The disagreement between a north Minneapolis family and Hennepin commissioners pushes the project back at least a year.
The long stalemate blocking construction of a new Webber Park library in north Minneapolis shows no signs of abating.
If anything, the project looks to be on indefinite hold, caught between a family's prerogatives and the wishes of two Hennepin County county commissioners.
Kevin and Valerie Holler this month plan to move into a house they've owned for years at Humboldt and 45th Avenues N., property that comes with an old garage in back they hope to use for business purposes.
It's that house, say county Commissioners Mark Stenglein and Mike Opat, that's standing in the way of the Camden neighborhood getting a larger library fronting a large lawn along Victory Memorial Drive.
The Hollers told the County Board last week that there are at least four other good options for a new library nearby -- two of them county-owned parcels right next door to their house.
"It's an ultimatum by the commission," said Valerie Holler, a science teacher at Patrick Henry High School. "Everyone I talk to says, 'Why can't we put the library on 44th, or where it is in the park?' Those are the same questions I'm asking."
But Stenglein and Opat, who represent the county's northeast districts, are holding firm to their belief that the Hollers' land is necessary to do the project right. Stenglein said they don't want a second-rate job. "Why stick it behind some rental property?" he said.
"A new library is a 50-year decision, so it's more important to have the ideal site," said Opat, who chairs the County Board. "We'll be able to vacate [the Holler property] and put the library on the parkway. If that takes five to 10 years to happen, to me that's worth the wait."
No one knows how long that could be, but Opat clearly believes there won't be a breakthrough anytime soon. A couple of weeks ago, the board approved his amendment pushing back funding for the Webber library for at least a year.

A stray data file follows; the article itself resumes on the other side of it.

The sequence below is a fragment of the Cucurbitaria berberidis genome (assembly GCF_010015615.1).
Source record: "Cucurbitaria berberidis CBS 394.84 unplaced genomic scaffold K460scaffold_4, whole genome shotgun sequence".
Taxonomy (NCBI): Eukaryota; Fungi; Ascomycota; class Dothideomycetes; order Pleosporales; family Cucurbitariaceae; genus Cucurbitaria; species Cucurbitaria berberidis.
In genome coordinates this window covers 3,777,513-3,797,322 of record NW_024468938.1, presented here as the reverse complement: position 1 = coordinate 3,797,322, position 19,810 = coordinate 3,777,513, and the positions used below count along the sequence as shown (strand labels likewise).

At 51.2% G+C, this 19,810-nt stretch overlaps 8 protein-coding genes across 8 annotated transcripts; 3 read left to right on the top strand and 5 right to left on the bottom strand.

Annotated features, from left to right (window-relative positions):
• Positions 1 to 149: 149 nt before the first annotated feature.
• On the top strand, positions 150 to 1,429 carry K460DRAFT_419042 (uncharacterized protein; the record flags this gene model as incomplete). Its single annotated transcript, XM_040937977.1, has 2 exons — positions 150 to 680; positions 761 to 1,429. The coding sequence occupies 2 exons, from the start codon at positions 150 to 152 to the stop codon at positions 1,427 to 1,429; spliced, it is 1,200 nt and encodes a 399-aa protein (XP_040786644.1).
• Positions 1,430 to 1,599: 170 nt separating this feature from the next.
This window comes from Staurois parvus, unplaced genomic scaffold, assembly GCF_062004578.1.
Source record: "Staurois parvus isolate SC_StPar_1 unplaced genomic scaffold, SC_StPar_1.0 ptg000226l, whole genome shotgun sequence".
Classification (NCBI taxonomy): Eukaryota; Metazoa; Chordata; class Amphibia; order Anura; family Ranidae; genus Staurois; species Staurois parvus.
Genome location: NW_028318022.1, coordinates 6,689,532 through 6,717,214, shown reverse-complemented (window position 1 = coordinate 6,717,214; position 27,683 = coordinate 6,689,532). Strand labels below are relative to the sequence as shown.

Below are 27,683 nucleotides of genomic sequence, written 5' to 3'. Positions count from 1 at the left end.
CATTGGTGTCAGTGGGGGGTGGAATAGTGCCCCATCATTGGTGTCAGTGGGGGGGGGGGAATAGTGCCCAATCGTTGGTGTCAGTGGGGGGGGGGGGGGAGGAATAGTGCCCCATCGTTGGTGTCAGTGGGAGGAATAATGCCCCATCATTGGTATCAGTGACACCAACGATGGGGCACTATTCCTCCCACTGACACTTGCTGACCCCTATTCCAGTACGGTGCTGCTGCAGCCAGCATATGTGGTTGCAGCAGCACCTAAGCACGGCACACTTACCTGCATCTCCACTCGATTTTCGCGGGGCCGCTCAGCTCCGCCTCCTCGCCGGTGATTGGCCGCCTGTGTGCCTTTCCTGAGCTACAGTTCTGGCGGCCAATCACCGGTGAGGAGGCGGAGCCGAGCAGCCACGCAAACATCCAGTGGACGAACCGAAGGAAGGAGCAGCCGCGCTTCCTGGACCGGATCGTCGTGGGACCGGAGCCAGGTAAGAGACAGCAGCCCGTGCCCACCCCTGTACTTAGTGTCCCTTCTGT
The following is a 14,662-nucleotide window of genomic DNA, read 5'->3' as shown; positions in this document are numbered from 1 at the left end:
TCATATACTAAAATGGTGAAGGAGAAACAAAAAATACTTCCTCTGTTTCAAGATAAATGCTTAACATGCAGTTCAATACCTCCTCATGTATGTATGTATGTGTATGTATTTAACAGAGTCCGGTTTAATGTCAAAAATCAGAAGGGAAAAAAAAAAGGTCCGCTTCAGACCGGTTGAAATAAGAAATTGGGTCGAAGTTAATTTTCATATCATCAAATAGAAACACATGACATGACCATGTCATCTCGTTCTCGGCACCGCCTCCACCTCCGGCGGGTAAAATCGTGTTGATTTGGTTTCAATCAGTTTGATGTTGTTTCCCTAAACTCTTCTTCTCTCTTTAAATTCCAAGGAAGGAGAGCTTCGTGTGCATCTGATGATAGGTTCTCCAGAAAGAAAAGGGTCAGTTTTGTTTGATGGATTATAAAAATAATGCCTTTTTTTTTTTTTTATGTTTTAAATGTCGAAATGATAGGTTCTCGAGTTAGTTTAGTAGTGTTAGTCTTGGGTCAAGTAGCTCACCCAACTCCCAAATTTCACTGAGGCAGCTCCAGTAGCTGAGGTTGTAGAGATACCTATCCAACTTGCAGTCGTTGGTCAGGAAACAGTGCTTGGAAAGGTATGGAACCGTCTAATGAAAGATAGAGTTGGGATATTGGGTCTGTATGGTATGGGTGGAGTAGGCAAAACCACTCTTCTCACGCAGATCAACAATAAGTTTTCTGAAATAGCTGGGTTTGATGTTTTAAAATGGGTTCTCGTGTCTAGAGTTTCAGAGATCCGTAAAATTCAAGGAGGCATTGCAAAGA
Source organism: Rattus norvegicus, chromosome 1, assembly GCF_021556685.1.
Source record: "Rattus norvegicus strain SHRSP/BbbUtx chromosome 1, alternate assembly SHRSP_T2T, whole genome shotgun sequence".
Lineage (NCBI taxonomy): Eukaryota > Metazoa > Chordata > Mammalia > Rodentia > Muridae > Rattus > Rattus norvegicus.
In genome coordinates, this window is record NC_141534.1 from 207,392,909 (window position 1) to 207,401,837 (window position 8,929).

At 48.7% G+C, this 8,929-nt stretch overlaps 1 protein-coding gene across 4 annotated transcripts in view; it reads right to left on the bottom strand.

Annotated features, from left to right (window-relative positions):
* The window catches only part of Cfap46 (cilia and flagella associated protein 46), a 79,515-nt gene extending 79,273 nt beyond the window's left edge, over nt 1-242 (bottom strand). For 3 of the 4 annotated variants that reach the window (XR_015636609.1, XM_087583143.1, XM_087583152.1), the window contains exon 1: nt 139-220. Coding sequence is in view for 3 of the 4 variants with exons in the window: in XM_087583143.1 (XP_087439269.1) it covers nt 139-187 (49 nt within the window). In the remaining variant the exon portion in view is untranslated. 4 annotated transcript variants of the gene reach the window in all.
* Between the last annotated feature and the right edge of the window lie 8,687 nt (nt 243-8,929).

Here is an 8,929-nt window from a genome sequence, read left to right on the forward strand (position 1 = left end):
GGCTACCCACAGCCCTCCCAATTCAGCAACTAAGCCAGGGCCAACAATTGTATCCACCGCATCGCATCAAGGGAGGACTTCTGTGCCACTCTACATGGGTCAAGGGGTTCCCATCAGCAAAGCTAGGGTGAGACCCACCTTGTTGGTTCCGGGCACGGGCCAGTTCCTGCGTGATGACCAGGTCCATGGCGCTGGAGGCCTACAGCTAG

The county has earmarked $12 million for the project, which includes Minneapolis library referendum funds.
The current Webber Park library is in a 4,100-square-foot building that opened in 1980 in its namesake park. The Minneapolis library system closed it in 2007 amid budget troubles, but it reopened after Hennepin County took over the city's libraries. It's open three days a week.
The county developed plans for a new and larger library in 2008, purchasing a vacant Kowalski's grocery on 44th Avenue and two adjacent lots on 45th Avenue with hopes of buying the Hollers' corner lot to complete the site. The family, which had put the property up for sale, decided to hang onto it.
When the County Board decided not to pursue eminent domain, planning for the new library ground to a halt.
The couple, who have a young son Kevin Jr., proposed building the new library at the existing park location, on another park site occupied by a maintenance shed, or at either of the two sites already owned by the county. (Hennepin County has put the Kowalski's site on the market and received inquiries about it, county real estate manager Michael Noonan said.)
According to minutes of a Victory Neighborhood Association meeting held July 27, Minneapolis Park Board Commissioner Jon Olson offered Opat and Stenglein "any spot" in Webber Park for a new library. The park board is planning a $4 million renovation of the park.
Olson could not be reached Friday for comment.
"Clearly there are many, many options for a new Webber Park library that do not involve our property," Kevin Holler Sr., a glass block installer, told the County Board.
Susan Quist, a teacher who has been following the library project for the Camden Community News, said she thinks most people in the community want the library project to move forward. She finds appealing the prospect of the county working with the Minneapolis park board on a potential park site.
"It's an incredibly opportune time to collaborate and get something done," she said.
Opat said he would consider a park site only if the park board gives it to the county. "We've bought a site," he said. "We have an architect and the rest of the parcel. I don't support buying another site or putting it on the existing site."
Kevin Duchschere • 612-673-4455